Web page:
Are you the go-to drink mixer for all of your friends? Do you spend way too much time on the Internet looking up new alcohol concoctions to pull out as your next party trick? Do you feel like your calling in life is to invent new beverages for people to “ooh and ahh” over? If you answered yes to any of these questions, you’ve likely dreamed of the day you can quit your office job in favor of opening your own bar. Who could blame you? Making your own hours, chatting with friendly folks at the bar, and counting beer pouring as one of your skills—it’s the dream life. Unfortunately, this entrepreneurial endeavor isn’t exactly what it seems. There’s much more to opening a bar than just pouring drinks and chatting up happy customers.
Crafting an Airtight Business Plan
Every venture requires the right amount of capital, and creating a bar is no inexpensive feat. The most common cause of failure is undercapitalization, meaning it’s essential to secure the right amount of funds to carry your venture at least through the year. To do so, you’ll need an airtight business plan, with financial information, concept details, and the nitty gritty that goes into the daily operations. Some may approach banks for increasingly hard to secure small business loans, while others search out private investors on peer to peer lending websites like Prosper. Be wary of using friends and family’s investments to keep your business afloat; mixing money and relationships tends to go south.
The Folks Behind the Bar
Bars owners are in the business of getting people intoxicated, and with that intoxication comes a host of less-than-fun consequences, including fights, damages, and a mass of other issues. Who’s going to help you when these problems arrive? Your staff, so you better ensure you hire on great help. It can be surprisingly difficult to hire the right people, especially in a bar setting; you’ll want people who know how to keep a bar without taking part in the drinking themselves, those with a thick skin that know how to handle rowdy customers, and ultimately, you want to find someone who will stay with the business for the long term.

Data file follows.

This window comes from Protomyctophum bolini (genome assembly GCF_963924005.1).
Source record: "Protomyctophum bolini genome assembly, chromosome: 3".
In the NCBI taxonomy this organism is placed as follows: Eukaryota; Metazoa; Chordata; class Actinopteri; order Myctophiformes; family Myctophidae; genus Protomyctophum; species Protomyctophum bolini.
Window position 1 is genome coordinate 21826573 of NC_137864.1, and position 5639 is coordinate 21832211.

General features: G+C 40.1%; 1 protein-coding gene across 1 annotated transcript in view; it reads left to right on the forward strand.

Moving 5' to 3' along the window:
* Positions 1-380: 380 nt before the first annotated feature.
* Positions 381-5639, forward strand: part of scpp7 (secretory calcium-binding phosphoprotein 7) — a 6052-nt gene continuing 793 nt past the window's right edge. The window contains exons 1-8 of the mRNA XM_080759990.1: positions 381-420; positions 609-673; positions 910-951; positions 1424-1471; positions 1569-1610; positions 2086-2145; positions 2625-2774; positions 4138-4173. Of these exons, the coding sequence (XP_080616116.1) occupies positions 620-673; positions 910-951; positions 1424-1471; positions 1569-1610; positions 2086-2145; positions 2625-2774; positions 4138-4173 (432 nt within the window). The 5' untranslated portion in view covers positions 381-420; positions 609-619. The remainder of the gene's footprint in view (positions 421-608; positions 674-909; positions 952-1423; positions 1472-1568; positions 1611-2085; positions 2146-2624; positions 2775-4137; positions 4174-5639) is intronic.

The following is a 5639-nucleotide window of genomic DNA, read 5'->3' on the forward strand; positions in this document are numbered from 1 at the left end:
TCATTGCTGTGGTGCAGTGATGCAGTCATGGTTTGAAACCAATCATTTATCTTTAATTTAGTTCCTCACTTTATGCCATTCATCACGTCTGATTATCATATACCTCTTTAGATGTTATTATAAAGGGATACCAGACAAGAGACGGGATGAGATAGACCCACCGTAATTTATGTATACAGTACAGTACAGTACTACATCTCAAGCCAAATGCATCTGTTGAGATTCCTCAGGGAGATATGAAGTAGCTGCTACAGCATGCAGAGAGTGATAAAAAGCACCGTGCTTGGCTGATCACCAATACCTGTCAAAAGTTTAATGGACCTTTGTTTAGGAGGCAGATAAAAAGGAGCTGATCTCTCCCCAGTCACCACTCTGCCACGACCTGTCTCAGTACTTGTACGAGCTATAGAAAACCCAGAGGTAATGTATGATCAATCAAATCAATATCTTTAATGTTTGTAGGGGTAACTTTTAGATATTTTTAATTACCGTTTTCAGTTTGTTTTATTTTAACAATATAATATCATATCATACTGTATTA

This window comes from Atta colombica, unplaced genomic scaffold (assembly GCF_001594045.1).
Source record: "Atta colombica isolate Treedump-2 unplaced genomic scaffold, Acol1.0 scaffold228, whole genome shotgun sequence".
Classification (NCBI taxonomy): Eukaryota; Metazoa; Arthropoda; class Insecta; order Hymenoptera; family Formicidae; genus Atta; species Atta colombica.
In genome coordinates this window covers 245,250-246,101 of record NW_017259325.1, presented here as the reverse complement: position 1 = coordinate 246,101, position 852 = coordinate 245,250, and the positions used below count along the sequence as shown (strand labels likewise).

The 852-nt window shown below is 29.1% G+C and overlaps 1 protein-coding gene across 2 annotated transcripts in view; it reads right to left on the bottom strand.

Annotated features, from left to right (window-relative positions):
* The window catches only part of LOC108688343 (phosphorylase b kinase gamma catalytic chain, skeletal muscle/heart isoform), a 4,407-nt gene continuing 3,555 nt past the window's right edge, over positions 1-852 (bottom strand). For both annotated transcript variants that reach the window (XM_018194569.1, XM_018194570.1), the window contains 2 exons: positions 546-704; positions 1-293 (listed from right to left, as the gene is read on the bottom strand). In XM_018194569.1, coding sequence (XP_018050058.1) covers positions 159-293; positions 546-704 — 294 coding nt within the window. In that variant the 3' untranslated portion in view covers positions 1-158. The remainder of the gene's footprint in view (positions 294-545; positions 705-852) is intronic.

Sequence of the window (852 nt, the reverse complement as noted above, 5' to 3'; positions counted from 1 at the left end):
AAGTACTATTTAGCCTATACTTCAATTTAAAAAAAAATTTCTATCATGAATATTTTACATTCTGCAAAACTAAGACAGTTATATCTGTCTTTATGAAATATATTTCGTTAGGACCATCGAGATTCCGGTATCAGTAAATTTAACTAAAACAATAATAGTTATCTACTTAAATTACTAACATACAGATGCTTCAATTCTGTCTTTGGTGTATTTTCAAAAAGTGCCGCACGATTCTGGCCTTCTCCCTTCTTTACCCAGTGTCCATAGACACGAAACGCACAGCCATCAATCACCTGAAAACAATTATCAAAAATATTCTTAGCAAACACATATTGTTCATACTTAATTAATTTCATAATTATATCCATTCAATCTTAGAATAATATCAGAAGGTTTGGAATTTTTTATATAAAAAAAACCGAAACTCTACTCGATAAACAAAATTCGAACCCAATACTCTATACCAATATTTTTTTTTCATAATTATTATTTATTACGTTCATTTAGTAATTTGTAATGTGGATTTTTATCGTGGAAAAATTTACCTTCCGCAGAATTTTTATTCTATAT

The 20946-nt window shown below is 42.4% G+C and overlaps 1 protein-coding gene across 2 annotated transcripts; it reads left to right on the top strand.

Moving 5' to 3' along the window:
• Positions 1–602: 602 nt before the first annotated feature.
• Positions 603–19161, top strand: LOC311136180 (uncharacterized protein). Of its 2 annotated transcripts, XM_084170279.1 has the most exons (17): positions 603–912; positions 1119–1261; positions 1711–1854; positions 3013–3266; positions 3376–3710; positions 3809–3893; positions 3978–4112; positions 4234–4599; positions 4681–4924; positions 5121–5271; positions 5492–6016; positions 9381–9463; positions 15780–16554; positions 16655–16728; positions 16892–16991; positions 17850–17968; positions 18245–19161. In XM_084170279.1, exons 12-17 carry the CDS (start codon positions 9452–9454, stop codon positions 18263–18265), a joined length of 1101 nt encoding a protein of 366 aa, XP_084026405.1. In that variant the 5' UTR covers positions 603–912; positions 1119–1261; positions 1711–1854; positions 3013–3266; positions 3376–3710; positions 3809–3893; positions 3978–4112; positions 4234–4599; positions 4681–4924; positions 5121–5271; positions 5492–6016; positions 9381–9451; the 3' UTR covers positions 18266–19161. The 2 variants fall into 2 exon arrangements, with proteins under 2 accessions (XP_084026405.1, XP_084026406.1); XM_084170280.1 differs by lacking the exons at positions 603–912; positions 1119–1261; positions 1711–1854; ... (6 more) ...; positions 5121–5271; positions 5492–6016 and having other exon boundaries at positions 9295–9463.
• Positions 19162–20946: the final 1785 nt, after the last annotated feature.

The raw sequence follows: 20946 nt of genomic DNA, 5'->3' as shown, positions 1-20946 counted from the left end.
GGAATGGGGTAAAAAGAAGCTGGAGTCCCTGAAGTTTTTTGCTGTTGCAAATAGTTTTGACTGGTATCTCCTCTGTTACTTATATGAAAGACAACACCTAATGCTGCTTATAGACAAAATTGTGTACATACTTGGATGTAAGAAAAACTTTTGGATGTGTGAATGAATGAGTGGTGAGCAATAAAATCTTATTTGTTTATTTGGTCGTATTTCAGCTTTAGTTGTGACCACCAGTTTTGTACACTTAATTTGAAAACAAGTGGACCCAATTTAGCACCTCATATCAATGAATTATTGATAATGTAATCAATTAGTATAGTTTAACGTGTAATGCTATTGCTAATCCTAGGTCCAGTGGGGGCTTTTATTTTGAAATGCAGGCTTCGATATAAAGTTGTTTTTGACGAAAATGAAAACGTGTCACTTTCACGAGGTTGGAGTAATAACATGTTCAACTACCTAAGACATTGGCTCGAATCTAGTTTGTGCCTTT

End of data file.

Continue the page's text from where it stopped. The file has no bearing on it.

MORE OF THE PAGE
Choosing Your Location
When it comes down to push and shove, selecting the right location is paramount. Depending on the space itself, you’ll find yourself challenged by transforming say, a retail space, into a fully functioning bar, especially if you plan on serving food in your establishment. You’ll also need to consider the permits and regulations that come along with your chosen location. Will securing a liquor license (something we’ll delve deeper into within the next section) be an issue? Is your venue located in a residential area? It could result in noise violation after noise violation.
Getting a Liquor License
One of the largest challenges for those looking to open their own bar or club is securing the necessary liquor license. From a cost perspective, it might not be too expensive, but finding an actual license is where the problem truly lies. Many areas, especially those with saturated populations, have a set amount of licenses available. In most states, each county has a specific number of varied types of liquor license, some that allow wine and beer, some that allow for a full bar, and everything in between—and most of these counties have tapped out on their licenses. If you’re looking to open a bar in a saturated metropolis, know before you go in that you’ll be securing your license from an existing business (after you receive the approval from local and state government for your bar venture). In most cases, entrepreneurs need to go through a brokerage service to secure their liquor license. Heavy competition means high prices, and sometimes might mean you’re unable to open your bar in the area you originally desired.
Opening a bar is a dream for many, to be sure. Working as barkeep, handing off fun libations to regular patrons, and working in one of your favorite places—yup, opening a bar sounds like an easy decision. Running a bar can be an extremely lucrative venture, but getting to that point means navigating a host of challenges and dealing with various stressors. Do your research before you dip your toe into the bar business and be aware of the challenges that come along with this endeavor.